Later, during one of my strolls through other parts of Fredericksburg, I chanced upon the Mary Washington Monument.  Below are those pictures.

Photo of Mary Washington Monument, 1500 Washington Avenue, Fredericksburg, VA

Photo of Mary Washington Monument, 1500 Washington Avenue, Fredericksburg, VA

 

Mary Washington Monument, 1500 Washington Avenue, Fredericksburg, VA

Mary Washington Monument, 1500 Washington Avenue, Fredericksburg, VA

Mary Washington Monument, 1500 Washington Avenue, Fredericksburg, VA

Mary Washington Monument, 1500 Washington Avenue, Fredericksburg, VA

Finally, we would like to take this opportunity to wish all the moms out there a very Happy Mother’s Day!

3 Comments

  1. Nathan
    May 8, 2015 at 3:15 pm

    Nice photos. Made this very interesting article more real. So Mothers’ Day is actually a patriotic celebration of the mothers of the Founding Fathers that has evolved into a sentimental celebration of our own mothers. Double edged sword here, hmmm? We lost the original patriotic intention but gained a beautiful universal celebration of motherhood. I have never seen anyone display the flag on Mothers’ Day. Is the history of Fathers’ Day similar? Thanks for this very surprising story.

  2. Francisco Macías
    May 8, 2015 at 3:39 pm

    Thank you for your comments and your interest, Nathan. I did a very quick search and it took me to Proclamation 3730, June 15, 1966, which was issued by President Lyndon B. Johnson, which states:

    “NOW, THEREFORE, I, LYNDON B. JOHNSON, President of the United States of America, in consonance with Senate Joint Resolution 161 of the Eighty-ninth Congress, request the appropriate Government officials to arrange for the display of the flag on all Government buildings on Father’s Day, Sunday, June 19, 1966.

    I invite State and local governments to cooperate in the observance of that day; and I urge all our people to give public and private expression to the love and gratitude which they bear for their fathers.”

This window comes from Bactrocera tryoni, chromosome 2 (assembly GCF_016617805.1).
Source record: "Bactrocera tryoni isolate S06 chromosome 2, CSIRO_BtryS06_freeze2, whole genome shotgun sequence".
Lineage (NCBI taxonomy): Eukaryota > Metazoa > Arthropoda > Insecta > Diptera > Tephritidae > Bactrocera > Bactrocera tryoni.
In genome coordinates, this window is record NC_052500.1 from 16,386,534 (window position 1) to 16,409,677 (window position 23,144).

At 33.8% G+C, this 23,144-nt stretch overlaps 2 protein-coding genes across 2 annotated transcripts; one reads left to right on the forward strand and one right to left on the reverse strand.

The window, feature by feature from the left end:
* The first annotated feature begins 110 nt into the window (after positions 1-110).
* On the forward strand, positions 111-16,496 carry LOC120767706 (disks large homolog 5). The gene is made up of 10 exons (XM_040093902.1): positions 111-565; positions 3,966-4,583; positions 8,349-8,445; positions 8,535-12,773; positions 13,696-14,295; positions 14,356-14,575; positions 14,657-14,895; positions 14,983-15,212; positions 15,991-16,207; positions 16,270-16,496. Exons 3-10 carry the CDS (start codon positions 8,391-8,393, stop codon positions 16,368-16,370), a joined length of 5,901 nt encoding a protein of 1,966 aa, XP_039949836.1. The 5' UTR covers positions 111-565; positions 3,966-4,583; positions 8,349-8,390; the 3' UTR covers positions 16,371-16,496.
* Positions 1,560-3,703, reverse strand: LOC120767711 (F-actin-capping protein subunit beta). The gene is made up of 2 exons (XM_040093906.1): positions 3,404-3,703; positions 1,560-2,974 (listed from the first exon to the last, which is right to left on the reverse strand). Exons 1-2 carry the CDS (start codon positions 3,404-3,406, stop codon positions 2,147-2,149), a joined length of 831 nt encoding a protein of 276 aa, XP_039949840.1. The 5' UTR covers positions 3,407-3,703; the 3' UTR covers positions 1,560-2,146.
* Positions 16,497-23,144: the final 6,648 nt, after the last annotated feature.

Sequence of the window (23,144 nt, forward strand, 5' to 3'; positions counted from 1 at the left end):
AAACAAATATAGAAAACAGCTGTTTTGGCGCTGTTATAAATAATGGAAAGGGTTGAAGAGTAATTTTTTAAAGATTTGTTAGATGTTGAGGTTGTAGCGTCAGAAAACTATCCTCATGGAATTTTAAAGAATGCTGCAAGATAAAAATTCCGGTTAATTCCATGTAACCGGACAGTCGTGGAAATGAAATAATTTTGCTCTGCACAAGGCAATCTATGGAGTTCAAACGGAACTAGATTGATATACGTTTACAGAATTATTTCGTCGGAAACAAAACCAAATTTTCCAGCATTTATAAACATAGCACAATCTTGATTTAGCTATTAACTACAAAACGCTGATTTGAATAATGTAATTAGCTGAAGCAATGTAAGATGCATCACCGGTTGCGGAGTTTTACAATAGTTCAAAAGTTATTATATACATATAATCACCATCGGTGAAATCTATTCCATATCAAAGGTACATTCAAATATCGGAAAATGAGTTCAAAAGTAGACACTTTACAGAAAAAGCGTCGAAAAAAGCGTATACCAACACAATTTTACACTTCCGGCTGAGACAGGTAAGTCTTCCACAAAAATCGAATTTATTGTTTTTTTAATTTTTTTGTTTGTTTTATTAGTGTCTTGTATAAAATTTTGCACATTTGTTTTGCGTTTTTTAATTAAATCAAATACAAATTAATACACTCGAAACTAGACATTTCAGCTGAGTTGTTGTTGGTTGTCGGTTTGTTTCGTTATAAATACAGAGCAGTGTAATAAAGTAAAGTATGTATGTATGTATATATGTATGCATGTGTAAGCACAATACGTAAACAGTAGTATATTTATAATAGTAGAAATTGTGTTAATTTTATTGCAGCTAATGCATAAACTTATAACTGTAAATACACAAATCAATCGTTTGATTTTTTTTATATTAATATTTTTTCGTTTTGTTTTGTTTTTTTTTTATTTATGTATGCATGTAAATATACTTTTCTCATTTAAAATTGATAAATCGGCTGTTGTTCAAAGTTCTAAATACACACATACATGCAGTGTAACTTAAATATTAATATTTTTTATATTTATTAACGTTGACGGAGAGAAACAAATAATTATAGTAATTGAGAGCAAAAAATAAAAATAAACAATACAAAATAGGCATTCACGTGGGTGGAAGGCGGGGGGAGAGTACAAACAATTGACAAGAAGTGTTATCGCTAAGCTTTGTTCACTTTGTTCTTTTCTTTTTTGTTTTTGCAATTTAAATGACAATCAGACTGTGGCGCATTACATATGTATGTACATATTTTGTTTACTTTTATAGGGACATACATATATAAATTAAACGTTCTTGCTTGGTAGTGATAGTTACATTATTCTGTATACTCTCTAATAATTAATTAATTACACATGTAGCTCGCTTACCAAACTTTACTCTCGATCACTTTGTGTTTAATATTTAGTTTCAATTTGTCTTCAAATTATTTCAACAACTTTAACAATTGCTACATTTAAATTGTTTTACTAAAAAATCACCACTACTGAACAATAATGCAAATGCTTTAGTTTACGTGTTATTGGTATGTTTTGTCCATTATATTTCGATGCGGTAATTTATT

Based on a cursory search, apparently Woodrow Wilson attempted to do the same with Father’s Day in 1916. You’ve certainly given us an idea for a future blog post.

    I don’t know about you, but I’ll be flying my flag in honor of my mother. Thanks, again, Nathan.

  3. Nathan
    May 10, 2015 at 5:32 pm

    Thanks for the feedback and links. Looking forward to article for Fathers’ Day.

Add a Comment

This blog is governed by the general rules of respectful civil discourse. You are fully responsible for everything that you post. The content of all comments is released into the public domain unless clearly stated otherwise. The Library of Congress does not control the content posted. Nevertheless, the Library of Congress may monitor any user-generated content as it chooses and reserves the right to remove content for any reason whatever, without consent. Gratuitous links to sites are viewed as spam and may result in removed comments. We further reserve the right, in our sole discretion, to remove a user's privilege to post content on the Library site. Read our Comment and Posting Policy.

Required fields are indicated with an * asterisk.